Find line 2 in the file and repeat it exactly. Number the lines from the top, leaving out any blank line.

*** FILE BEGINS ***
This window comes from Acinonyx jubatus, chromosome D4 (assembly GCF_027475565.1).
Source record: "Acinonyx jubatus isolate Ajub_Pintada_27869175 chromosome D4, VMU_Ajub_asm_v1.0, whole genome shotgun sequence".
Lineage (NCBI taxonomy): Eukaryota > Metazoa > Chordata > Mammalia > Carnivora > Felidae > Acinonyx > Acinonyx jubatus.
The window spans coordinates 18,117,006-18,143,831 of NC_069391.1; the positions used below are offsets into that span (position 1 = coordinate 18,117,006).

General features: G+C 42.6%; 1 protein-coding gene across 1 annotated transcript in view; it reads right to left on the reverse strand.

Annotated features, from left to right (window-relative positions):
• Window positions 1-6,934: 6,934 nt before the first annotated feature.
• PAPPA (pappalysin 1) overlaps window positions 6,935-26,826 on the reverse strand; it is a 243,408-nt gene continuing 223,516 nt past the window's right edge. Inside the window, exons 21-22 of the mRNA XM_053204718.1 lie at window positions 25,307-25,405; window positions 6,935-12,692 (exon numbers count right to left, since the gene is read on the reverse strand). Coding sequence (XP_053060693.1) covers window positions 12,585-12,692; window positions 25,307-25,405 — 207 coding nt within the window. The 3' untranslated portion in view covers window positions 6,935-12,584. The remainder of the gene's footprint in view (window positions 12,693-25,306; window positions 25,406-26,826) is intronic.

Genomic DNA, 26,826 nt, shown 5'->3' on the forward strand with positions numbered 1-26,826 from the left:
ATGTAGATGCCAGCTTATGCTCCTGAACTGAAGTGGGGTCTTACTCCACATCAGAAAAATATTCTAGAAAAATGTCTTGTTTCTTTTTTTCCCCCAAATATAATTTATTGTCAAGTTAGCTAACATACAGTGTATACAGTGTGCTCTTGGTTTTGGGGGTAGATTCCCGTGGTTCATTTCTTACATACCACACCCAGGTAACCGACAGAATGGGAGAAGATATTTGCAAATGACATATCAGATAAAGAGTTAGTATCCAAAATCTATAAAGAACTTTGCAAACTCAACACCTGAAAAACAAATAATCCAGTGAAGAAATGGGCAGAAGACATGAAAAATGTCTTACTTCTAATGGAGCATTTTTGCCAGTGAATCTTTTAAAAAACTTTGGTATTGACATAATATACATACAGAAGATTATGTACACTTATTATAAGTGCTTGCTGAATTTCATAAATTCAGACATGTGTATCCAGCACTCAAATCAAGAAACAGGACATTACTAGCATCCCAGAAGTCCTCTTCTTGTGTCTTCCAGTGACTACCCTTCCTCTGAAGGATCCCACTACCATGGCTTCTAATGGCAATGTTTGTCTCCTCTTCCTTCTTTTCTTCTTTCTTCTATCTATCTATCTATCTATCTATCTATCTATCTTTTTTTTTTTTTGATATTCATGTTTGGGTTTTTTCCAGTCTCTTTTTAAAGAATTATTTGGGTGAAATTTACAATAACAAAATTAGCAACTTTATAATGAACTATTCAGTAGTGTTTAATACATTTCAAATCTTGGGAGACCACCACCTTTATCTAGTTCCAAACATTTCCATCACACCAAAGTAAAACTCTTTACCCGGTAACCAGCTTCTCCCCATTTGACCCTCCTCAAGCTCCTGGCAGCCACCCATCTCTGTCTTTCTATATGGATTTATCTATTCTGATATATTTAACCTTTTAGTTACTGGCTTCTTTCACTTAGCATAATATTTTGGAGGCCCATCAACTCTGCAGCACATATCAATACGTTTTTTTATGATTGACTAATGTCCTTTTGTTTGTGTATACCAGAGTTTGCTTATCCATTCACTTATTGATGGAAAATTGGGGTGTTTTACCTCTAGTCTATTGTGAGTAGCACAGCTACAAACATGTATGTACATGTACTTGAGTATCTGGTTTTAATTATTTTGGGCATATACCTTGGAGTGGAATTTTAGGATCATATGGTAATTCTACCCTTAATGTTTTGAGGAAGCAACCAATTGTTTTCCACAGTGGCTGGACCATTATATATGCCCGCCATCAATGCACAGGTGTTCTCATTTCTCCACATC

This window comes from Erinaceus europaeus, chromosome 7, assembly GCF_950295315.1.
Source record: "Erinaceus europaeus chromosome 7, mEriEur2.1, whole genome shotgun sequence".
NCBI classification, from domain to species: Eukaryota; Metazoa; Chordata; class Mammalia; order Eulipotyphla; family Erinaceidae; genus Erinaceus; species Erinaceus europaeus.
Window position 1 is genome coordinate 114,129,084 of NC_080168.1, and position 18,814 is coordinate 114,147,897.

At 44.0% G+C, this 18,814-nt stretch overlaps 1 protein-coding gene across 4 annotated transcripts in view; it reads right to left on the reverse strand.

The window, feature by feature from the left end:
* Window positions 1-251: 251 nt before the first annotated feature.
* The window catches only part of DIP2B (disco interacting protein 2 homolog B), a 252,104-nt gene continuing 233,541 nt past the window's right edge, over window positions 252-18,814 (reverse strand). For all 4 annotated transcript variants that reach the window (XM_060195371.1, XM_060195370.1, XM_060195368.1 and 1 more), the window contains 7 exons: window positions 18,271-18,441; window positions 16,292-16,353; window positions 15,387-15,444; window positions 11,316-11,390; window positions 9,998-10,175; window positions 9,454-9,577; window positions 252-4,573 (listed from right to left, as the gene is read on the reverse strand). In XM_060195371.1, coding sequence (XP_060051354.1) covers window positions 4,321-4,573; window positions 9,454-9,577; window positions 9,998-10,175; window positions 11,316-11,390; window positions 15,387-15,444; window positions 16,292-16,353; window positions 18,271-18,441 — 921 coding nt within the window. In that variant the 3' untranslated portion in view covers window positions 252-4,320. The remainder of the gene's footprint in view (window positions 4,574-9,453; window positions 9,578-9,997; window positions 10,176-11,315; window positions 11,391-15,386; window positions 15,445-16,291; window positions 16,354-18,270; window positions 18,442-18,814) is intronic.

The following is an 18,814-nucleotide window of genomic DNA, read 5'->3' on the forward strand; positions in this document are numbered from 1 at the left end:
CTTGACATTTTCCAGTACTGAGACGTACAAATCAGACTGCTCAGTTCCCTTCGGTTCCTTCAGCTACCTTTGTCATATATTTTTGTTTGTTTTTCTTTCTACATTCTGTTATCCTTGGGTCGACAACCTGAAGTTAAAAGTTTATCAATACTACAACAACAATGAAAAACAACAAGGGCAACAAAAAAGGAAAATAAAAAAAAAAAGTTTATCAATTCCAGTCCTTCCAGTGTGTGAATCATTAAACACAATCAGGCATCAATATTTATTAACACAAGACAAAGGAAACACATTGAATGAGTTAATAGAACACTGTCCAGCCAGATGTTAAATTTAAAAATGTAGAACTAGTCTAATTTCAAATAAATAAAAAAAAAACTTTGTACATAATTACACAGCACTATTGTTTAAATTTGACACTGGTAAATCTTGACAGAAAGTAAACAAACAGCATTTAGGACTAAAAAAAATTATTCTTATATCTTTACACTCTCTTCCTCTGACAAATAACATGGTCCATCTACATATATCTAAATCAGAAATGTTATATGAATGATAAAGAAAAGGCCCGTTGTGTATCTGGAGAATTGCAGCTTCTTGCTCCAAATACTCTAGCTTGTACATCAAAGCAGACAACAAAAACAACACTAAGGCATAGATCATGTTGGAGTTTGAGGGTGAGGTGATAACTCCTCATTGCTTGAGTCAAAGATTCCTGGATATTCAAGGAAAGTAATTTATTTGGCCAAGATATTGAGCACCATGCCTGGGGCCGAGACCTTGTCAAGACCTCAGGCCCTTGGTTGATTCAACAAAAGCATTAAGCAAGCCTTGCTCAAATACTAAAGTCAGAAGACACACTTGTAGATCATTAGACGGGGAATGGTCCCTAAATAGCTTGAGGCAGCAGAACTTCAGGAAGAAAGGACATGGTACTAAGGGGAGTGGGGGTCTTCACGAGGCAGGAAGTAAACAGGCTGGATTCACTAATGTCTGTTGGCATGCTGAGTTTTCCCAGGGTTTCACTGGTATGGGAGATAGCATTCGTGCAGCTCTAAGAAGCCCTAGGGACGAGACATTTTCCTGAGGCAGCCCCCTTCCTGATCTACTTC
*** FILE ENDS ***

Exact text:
Source record: "Acinonyx jubatus isolate Ajub_Pintada_27869175 chromosome D4, VMU_Ajub_asm_v1.0, whole genome shotgun sequence".